• Political Geography: Africa, United States, Europe, Middle East, Asia, South America
  • Author: Sheldon W. Simon
  • Publication Date: 01-1997
  • Content Type: Journal Article
  • Journal: International Journal of Korean Studies
  • Institution: International Council on Korean Studies
  • Abstract: We may now be experiencing one of those relatively rare periods in world affairs when the structure of the international system does not dominate foreign policies. While the old cold war alliances have not completely disappeared from U.S. security policy, their ability to determine reflexively America's foreign relations on issues from Bosnia in Europe to the Spratly islands in the Pacific has greatly atrophied. For other states, too, domestic considerations and nearby regional concerns take precedence over alliances with remote great powers whose reliability is problematic in this new era. To better understand this unfamiliar international security environment, analysts should concentrate on internally generated alternative national visions of security which, in the aggregate, are creating a new, innovative structure of international politics.
  • Political Geography: America, Europe, Northeast Asia
  • Author: Hong Nack Kim
  • Publication Date: 01-1997
  • Content Type: Journal Article
  • Journal: International Journal of Korean Studies
  • Institution: International Council on Korean Studies
  • Abstract: During the cold war era, Japan's Korea policy was geared to the preservation of the status quo on the Korean peninsula by way of supporting the Republic of Korea (ROK) both politically and economically, while refusing to recognize the Democratic People's Republic of Korea (DPRK). However, Japan's foreign policy in general and its Korea policy in particular had to make some significant adjustments in the aftermath of the collapse of the Communist regimes in the Soviet Union and Eastern European nations, which ended the cold war in Europe, and a train of rapid developments on and around the Korean peninsula in the post-cold war era.
  • Political Geography: Japan, Europe, Korea
  • Author: Michael E. Mandelbaum, Richard C. Holbrooke
  • Publication Date: 12-1996
  • Content Type: Working Paper
  • Institution: Council on Foreign Relations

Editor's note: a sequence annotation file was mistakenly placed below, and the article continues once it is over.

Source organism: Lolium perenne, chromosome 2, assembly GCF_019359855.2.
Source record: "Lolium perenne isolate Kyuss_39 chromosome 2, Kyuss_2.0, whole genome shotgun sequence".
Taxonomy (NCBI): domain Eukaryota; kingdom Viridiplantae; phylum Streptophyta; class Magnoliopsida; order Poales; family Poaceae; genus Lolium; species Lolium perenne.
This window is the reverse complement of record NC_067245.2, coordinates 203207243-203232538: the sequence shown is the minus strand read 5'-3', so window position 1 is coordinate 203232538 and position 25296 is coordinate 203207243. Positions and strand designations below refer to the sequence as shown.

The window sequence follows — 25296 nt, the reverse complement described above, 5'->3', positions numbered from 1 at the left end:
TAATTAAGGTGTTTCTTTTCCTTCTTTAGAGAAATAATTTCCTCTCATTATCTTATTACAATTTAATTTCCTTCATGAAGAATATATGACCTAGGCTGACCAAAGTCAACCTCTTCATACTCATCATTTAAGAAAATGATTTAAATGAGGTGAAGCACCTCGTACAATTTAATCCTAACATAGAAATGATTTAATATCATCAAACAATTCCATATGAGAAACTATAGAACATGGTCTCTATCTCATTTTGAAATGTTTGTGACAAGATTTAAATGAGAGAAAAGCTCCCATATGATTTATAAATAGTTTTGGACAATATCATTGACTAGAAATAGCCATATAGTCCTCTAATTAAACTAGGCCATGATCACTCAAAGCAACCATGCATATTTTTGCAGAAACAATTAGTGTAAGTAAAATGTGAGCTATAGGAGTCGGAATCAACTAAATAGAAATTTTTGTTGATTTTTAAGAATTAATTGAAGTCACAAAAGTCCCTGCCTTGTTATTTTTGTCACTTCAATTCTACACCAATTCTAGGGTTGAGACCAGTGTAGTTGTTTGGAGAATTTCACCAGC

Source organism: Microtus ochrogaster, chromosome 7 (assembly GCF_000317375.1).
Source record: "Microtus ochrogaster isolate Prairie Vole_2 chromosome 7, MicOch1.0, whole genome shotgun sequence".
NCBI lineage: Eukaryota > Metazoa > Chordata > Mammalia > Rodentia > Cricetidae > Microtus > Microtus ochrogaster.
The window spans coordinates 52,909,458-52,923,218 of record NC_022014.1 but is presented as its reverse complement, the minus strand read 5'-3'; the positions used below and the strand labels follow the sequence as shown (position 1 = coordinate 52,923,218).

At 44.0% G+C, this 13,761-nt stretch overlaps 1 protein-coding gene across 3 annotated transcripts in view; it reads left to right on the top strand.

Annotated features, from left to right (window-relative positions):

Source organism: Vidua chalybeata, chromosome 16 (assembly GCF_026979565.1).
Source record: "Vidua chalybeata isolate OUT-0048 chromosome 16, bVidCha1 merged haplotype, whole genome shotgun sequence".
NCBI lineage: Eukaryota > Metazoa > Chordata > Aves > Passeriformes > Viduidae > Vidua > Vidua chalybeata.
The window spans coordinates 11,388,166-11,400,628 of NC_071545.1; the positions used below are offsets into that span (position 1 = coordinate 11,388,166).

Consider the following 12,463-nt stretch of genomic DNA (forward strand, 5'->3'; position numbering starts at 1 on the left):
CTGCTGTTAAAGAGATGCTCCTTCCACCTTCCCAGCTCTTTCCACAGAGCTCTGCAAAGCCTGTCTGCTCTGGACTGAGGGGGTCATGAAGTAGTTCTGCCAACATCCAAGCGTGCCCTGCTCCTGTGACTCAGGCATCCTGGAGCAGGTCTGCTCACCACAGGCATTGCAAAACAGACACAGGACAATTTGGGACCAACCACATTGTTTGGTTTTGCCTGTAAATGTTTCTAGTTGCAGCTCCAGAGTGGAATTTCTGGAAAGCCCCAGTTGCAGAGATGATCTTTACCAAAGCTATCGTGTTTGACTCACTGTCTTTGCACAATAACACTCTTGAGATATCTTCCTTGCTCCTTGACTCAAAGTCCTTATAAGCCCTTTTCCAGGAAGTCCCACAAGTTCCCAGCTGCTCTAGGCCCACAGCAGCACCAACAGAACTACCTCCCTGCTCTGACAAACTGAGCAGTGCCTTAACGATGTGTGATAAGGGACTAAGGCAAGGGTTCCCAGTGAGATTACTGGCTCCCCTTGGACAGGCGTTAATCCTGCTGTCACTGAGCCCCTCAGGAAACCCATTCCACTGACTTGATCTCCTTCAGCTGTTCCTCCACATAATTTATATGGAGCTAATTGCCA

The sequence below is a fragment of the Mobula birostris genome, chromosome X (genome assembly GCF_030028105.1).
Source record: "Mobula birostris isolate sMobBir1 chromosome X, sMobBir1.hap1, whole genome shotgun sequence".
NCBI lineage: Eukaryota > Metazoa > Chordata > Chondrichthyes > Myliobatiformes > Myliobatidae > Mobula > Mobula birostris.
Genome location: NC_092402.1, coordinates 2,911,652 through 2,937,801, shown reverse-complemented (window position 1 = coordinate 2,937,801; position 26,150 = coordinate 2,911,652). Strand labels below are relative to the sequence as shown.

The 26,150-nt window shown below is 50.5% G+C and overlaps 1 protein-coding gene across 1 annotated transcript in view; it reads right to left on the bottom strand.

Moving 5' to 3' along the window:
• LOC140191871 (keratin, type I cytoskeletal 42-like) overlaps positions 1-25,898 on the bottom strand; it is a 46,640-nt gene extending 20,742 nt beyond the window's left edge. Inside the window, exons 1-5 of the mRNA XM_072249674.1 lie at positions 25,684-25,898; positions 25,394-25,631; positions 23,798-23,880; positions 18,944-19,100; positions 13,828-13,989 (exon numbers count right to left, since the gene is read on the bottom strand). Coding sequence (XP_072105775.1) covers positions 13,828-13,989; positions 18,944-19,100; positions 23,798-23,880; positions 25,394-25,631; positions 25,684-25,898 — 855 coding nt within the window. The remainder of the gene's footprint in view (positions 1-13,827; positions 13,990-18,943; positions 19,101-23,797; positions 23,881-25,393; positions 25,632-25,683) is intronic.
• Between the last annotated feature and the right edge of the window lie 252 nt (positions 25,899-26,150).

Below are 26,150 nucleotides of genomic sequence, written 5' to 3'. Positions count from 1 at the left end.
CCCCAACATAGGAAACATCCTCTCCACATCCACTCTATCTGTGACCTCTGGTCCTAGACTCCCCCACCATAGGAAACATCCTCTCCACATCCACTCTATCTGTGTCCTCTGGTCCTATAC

• Abstract: Good evening. Welcome to the second or the third of our Great Debates, it depends on how you're counting. The first formal one was about six weeks ago when Madeleine Albright, our new Secretary of State designate, and Jeane Kirkpatrick debated about the United Nations. Before that we had a trial run with Bob Ellsworth, one of Senator Dole's closest friends and advisors, and Tom Donilon, the chief of staff of the State Department.
  • Topic: Security, NATO, United Nations
  • Political Geography: United States, Europe
  • Author: Monique Borrel, Stephen Bornstein, Pierre-Eric Tixier, Chris Benner, Julia E. Kopich, W. Norton Grubb
  • Publication Date: 02-1996
  • Content Type: Working Paper
  • Institution: Center for German and European Studies, University of California, Berkeley
  • Abstract: From the beginning of the industrial era to the present time, French social history has been characterized by recurrent strikes of great magnitude. Contrary to most postwar industrialized countries where large strikes ceased to play a key role in sociopolitical changes, the French case presents an important anomaly. This research demonstrates that strikes have been instrumental in reshaping French society since the early 1950s. First, strike waves and generalized disputes supported the rapid expansion of the Welfare State throughout the postwar period. They also prompted leftist parties and unions to achieve coordination in their strategies and to orchestrate national demonstration strikes, which resulted in the emergence of a leftist electoral majority. Besides, the 1968 strike waves and the leftist strategy to achieve political power supported the upward trend in unionization in the 1970s. Beginning in the early 1980s, this French pattern of strikes has resulted in a number of perverse effects that account for the crisis of the mid1990s. In that respect, the French experience supports the idea that advanced industrial societies cannot afford recurrent general strikes without damaging the very fabric of democracy and without jeopardizing their economic future.